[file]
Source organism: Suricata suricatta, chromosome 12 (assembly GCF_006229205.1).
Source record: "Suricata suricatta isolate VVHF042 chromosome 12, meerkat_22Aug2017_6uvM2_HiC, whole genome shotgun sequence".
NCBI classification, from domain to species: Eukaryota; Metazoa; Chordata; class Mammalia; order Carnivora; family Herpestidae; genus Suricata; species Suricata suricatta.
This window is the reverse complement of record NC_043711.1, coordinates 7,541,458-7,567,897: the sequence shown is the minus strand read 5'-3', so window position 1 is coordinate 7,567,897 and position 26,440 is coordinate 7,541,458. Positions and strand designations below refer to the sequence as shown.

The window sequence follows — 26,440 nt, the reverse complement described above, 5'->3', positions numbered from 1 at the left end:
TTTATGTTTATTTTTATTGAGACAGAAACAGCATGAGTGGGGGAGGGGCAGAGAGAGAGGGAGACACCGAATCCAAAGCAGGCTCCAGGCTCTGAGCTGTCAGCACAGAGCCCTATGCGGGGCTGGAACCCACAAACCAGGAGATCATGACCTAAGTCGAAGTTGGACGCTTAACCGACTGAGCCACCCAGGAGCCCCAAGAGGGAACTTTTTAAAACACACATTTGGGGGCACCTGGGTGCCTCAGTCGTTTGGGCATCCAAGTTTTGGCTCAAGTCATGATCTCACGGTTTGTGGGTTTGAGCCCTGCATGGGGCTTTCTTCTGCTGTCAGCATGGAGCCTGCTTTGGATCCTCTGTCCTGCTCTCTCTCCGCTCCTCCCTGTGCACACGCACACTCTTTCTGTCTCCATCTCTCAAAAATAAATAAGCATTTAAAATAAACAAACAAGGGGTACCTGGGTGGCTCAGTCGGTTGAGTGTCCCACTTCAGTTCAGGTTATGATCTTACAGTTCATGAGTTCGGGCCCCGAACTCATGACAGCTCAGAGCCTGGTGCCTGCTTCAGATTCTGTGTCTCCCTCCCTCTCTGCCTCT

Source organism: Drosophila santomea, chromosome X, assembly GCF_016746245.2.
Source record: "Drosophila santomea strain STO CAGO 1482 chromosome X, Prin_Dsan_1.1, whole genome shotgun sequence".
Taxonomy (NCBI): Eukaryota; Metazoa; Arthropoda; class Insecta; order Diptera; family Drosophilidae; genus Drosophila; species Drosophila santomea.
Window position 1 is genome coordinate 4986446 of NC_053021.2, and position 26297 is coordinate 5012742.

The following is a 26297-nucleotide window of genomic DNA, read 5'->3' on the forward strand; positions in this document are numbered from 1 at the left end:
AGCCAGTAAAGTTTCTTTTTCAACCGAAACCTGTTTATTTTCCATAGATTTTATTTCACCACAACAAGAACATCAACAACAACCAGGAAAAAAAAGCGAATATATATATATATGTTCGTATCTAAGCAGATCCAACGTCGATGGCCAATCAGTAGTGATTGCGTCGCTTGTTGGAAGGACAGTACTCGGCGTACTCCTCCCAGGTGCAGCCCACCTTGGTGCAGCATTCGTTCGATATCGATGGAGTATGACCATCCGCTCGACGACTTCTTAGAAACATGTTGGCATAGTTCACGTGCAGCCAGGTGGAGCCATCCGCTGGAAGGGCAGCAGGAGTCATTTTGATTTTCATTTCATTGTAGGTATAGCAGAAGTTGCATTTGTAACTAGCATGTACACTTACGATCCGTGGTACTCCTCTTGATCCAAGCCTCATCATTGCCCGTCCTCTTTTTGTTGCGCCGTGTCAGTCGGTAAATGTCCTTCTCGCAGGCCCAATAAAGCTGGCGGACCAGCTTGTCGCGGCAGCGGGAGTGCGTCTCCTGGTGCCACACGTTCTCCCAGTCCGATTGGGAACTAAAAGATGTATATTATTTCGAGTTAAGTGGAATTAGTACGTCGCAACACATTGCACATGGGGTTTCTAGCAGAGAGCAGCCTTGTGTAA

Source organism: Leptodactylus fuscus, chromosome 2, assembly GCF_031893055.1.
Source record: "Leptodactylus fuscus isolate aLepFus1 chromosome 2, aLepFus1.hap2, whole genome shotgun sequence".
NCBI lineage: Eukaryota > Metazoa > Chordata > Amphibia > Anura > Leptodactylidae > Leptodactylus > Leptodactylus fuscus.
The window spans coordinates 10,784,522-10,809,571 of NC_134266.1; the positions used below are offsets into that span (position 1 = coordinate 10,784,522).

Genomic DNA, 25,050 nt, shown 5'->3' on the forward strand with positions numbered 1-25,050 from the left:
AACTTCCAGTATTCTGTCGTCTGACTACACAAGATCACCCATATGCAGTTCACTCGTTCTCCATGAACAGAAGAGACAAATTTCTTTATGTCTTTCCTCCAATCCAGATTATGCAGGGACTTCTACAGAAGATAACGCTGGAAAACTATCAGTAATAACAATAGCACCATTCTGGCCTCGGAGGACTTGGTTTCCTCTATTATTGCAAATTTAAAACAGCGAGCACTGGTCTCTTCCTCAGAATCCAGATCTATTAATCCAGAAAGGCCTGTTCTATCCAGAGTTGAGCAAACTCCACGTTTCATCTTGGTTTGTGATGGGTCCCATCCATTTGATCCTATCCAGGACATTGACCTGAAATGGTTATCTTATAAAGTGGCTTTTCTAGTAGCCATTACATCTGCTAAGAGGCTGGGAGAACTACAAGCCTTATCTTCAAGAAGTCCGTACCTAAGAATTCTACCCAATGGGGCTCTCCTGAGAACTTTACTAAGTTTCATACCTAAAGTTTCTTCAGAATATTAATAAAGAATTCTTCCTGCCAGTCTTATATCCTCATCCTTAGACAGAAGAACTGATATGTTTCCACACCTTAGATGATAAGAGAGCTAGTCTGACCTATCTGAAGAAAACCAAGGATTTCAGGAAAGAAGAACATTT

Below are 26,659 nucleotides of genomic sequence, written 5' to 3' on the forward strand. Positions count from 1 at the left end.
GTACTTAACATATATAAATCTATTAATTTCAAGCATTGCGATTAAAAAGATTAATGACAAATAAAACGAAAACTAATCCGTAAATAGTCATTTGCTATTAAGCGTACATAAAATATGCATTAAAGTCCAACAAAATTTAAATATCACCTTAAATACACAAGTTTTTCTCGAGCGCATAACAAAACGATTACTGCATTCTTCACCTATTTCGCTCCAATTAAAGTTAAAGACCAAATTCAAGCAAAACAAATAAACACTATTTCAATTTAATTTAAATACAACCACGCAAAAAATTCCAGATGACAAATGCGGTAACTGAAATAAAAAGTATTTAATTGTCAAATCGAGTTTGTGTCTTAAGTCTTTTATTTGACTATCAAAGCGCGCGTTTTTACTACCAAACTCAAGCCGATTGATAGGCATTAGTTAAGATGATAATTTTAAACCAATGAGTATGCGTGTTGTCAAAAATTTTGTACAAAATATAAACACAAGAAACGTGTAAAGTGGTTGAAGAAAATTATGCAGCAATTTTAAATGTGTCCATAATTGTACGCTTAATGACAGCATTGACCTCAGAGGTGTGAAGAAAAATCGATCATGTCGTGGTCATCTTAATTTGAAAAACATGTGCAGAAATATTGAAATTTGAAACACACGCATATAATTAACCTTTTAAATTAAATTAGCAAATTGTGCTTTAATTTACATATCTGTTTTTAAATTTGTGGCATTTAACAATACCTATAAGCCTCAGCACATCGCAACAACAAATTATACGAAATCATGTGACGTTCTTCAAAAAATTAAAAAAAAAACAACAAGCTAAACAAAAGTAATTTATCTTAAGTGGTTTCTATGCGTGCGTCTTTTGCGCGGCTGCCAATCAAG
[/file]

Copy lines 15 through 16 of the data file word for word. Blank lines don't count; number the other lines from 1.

NCBI lineage: Eukaryota > Metazoa > Chordata > Amphibia > Anura > Leptodactylidae > Leptodactylus > Leptodactylus fuscus.
The window spans coordinates 10,784,522-10,809,571 of NC_134266.1; the positions used below are offsets into that span (position 1 = coordinate 10,784,522).